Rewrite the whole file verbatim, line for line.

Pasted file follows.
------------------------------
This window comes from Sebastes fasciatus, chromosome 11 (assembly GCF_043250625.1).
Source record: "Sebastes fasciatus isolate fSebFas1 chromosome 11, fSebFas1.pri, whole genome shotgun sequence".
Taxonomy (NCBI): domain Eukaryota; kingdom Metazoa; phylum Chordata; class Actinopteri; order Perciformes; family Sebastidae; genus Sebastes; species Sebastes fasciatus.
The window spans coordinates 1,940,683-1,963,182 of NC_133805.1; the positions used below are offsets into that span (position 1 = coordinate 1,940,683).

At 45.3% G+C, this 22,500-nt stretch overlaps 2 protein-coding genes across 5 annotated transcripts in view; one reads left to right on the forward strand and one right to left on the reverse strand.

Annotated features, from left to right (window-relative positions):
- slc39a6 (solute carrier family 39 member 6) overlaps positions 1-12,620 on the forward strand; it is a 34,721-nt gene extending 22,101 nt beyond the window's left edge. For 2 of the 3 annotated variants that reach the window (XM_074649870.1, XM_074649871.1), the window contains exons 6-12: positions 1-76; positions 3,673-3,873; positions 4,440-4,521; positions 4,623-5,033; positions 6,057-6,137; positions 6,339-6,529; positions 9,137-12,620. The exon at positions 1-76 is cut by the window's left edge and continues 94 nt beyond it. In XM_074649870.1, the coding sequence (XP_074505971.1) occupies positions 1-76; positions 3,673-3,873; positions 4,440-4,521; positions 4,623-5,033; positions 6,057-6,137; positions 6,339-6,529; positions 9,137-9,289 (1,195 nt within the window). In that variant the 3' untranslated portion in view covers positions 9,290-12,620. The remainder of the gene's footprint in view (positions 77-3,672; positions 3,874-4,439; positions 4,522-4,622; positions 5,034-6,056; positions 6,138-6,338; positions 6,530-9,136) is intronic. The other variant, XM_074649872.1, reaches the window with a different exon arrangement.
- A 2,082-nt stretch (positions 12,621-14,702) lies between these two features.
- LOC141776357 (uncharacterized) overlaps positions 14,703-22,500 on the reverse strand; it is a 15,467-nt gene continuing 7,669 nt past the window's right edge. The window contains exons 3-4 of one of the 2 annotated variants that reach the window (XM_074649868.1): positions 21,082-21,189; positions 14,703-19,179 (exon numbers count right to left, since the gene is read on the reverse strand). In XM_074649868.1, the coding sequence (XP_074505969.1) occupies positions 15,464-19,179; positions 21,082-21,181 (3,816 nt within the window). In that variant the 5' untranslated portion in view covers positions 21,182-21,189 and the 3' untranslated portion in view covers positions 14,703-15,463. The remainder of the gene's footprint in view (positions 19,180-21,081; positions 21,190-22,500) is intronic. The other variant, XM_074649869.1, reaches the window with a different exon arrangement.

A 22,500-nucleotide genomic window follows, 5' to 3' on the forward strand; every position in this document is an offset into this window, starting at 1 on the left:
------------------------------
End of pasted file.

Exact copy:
This window comes from Sebastes fasciatus, chromosome 11 (assembly GCF_043250625.1).
Source record: "Sebastes fasciatus isolate fSebFas1 chromosome 11, fSebFas1.pri, whole genome shotgun sequence".
Taxonomy (NCBI): domain Eukaryota; kingdom Metazoa; phylum Chordata; class Actinopteri; order Perciformes; family Sebastidae; genus Sebastes; species Sebastes fasciatus.
The window spans coordinates 1,940,683-1,963,182 of NC_133805.1; the positions used below are offsets into that span (position 1 = coordinate 1,940,683).

At 45.3% G+C, this 22,500-nt stretch overlaps 2 protein-coding genes across 5 annotated transcripts in view; one reads left to right on the forward strand and one right to left on the reverse strand.

Annotated features, from left to right (window-relative positions):
- slc39a6 (solute carrier family 39 member 6) overlaps positions 1-12,620 on the forward strand; it is a 34,721-nt gene extending 22,101 nt beyond the window's left edge. For 2 of the 3 annotated variants that reach the window (XM_074649870.1, XM_074649871.1), the window contains exons 6-12: positions 1-76; positions 3,673-3,873; positions 4,440-4,521; positions 4,623-5,033; positions 6,057-6,137; positions 6,339-6,529; positions 9,137-12,620. The exon at positions 1-76 is cut by the window's left edge and continues 94 nt beyond it. In XM_074649870.1, the coding sequence (XP_074505971.1) occupies positions 1-76; positions 3,673-3,873; positions 4,440-4,521; positions 4,623-5,033; positions 6,057-6,137; positions 6,339-6,529; positions 9,137-9,289 (1,195 nt within the window). In that variant the 3' untranslated portion in view covers positions 9,290-12,620. The remainder of the gene's footprint in view (positions 77-3,672; positions 3,874-4,439; positions 4,522-4,622; positions 5,034-6,056; positions 6,138-6,338; positions 6,530-9,136) is intronic. The other variant, XM_074649872.1, reaches the window with a different exon arrangement.
- A 2,082-nt stretch (positions 12,621-14,702) lies between these two features.
- LOC141776357 (uncharacterized) overlaps positions 14,703-22,500 on the reverse strand; it is a 15,467-nt gene continuing 7,669 nt past the window's right edge. The window contains exons 3-4 of one of the 2 annotated variants that reach the window (XM_074649868.1): positions 21,082-21,189; positions 14,703-19,179 (exon numbers count right to left, since the gene is read on the reverse strand). In XM_074649868.1, the coding sequence (XP_074505969.1) occupies positions 15,464-19,179; positions 21,082-21,181 (3,816 nt within the window). In that variant the 5' untranslated portion in view covers positions 21,182-21,189 and the 3' untranslated portion in view covers positions 14,703-15,463. The remainder of the gene's footprint in view (positions 19,180-21,081; positions 21,190-22,500) is intronic. The other variant, XM_074649869.1, reaches the window with a different exon arrangement.

A 22,500-nucleotide genomic window follows, 5' to 3' on the forward strand; every position in this document is an offset into this window, starting at 1 on the left: